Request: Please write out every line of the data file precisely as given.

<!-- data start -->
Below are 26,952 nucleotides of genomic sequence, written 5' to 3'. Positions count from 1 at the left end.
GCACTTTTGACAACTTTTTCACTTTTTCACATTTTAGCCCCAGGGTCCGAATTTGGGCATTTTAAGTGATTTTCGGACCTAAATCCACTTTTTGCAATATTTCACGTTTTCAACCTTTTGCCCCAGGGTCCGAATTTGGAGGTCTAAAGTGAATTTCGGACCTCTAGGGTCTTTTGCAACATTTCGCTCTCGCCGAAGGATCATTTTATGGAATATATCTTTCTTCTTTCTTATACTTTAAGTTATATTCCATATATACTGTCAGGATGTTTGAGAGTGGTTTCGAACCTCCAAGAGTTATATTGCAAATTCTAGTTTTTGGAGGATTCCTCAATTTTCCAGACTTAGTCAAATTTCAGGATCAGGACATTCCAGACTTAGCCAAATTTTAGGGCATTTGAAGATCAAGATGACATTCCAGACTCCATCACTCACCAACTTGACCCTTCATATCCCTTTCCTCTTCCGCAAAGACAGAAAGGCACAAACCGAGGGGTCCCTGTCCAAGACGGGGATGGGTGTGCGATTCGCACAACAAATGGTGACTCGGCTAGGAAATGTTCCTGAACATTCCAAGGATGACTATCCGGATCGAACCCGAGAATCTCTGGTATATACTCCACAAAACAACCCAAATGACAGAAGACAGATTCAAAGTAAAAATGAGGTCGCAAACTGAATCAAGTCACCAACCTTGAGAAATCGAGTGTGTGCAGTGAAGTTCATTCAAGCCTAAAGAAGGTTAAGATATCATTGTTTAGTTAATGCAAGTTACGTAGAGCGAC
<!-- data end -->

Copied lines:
Below are 26,952 nucleotides of genomic sequence, written 5' to 3'. Positions count from 1 at the left end.
GCACTTTTGACAACTTTTTCACTTTTTCACATTTTAGCCCCAGGGTCCGAATTTGGGCATTTTAAGTGATTTTCGGACCTAAATCCACTTTTTGCAATATTTCACGTTTTCAACCTTTTGCCCCAGGGTCCGAATTTGGAGGTCTAAAGTGAATTTCGGACCTCTAGGGTCTTTTGCAACATTTCGCTCTCGCCGAAGGATCATTTTATGGAATATATCTTTCTTCTTTCTTATACTTTAAGTTATATTCCATATATACTGTCAGGATGTTTGAGAGTGGTTTCGAACCTCCAAGAGTTATATTGCAAATTCTAGTTTTTGGAGGATTCCTCAATTTTCCAGACTTAGTCAAATTTCAGGATCAGGACATTCCAGACTTAGCCAAATTTTAGGGCATTTGAAGATCAAGATGACATTCCAGACTCCATCACTCACCAACTTGACCCTTCATATCCCTTTCCTCTTCCGCAAAGACAGAAAGGCACAAACCGAGGGGTCCCTGTCCAAGACGGGGATGGGTGTGCGATTCGCACAACAAATGGTGACTCGGCTAGGAAATGTTCCTGAACATTCCAAGGATGACTATCCGGATCGAACCCGAGAATCTCTGGTATATACTCCACAAAACAACCCAAATGACAGAAGACAGATTCAAAGTAAAAATGAGGTCGCAAACTGAATCAAGTCACCAACCTTGAGAAATCGAGTGTGTGCAGTGAAGTTCATTCAAGCCTAAAGAAGGTTAAGATATCATTGTTTAGTTAATGCAAGTTACGTAGAGCGAC